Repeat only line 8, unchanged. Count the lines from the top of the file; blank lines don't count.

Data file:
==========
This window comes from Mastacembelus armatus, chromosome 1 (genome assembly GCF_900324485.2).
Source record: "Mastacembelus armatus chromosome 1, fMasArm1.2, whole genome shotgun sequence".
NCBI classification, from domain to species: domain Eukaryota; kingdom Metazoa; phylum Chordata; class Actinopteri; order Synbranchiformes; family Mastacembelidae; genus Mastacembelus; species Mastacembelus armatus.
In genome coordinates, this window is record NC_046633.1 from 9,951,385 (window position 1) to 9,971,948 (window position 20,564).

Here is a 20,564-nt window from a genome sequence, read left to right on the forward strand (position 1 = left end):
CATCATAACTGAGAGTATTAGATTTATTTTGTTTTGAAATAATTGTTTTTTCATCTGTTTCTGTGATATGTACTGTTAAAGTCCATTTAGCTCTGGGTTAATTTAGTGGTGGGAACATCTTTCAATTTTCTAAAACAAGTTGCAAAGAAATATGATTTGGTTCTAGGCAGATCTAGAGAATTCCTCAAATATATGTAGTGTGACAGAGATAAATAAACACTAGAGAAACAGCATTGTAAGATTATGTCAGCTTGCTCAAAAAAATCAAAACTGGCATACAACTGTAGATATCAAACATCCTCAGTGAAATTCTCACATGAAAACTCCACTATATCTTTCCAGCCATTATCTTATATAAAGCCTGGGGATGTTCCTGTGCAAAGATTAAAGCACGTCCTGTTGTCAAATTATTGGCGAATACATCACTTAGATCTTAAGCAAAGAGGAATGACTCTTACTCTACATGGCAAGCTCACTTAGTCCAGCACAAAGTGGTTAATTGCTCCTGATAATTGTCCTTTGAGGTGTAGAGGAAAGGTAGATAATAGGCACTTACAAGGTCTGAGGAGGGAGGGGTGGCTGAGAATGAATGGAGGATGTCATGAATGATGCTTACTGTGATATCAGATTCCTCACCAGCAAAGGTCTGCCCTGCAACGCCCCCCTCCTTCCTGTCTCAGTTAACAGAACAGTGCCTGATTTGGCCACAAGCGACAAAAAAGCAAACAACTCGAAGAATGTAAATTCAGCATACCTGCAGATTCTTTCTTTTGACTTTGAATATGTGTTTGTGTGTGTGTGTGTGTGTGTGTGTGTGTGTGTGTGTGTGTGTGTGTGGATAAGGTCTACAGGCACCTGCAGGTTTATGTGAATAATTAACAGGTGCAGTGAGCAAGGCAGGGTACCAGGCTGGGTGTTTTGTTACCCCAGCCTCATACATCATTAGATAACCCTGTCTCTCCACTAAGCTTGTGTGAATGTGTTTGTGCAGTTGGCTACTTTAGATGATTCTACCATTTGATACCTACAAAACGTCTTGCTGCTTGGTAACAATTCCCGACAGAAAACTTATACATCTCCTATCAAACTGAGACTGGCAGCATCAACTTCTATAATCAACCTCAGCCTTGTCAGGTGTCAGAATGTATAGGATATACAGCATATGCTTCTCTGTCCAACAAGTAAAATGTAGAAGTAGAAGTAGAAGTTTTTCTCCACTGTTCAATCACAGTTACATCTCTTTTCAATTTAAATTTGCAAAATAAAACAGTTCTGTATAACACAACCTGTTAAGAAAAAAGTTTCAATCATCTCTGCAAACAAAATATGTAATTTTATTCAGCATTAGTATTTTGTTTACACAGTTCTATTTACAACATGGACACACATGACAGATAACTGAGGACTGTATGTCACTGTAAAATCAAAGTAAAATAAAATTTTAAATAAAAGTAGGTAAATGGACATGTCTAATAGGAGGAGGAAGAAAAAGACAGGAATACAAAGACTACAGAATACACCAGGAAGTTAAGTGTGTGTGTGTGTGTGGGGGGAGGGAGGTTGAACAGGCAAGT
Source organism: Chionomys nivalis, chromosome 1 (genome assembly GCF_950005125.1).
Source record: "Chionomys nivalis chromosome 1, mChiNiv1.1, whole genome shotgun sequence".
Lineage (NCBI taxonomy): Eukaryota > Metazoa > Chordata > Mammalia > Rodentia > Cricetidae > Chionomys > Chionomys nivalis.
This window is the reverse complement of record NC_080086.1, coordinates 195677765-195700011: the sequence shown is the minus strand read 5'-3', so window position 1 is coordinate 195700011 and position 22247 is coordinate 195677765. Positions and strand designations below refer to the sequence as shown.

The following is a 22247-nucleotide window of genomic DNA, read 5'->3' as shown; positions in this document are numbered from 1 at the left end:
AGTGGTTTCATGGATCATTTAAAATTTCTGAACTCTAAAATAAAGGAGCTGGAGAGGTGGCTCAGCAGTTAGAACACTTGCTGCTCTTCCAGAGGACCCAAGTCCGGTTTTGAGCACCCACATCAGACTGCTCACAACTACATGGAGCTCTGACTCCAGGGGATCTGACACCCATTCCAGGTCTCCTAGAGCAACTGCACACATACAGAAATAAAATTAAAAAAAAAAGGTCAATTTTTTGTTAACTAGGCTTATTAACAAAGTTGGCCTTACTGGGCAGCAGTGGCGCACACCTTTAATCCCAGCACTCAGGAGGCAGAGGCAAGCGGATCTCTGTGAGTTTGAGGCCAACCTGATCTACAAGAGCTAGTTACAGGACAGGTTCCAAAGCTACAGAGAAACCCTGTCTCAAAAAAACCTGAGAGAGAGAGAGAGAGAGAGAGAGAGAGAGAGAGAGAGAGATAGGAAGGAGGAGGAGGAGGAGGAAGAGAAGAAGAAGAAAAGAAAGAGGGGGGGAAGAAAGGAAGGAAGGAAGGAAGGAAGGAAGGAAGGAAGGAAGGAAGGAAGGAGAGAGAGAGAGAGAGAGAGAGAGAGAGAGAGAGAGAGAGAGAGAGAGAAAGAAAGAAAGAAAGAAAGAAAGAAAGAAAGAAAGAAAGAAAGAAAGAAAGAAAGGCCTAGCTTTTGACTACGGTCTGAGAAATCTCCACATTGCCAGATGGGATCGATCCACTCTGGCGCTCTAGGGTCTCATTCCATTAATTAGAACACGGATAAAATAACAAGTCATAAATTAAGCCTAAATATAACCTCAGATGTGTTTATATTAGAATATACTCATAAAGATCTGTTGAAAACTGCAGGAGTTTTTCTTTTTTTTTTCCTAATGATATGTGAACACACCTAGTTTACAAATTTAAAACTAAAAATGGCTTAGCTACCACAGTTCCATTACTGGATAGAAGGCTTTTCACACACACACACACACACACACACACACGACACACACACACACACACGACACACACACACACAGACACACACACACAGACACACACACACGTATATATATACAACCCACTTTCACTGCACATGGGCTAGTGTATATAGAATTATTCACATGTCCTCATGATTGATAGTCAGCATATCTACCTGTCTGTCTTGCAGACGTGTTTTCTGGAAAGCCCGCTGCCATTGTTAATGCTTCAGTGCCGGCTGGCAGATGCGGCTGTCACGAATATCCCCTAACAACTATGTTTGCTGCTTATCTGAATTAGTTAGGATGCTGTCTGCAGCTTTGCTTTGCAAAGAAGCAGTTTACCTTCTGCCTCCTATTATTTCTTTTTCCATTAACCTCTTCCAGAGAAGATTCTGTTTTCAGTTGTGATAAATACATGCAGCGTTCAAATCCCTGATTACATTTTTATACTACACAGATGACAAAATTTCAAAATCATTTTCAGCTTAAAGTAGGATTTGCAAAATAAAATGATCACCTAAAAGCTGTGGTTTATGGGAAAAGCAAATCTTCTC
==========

Source record: "Chionomys nivalis chromosome 1, mChiNiv1.1, whole genome shotgun sequence".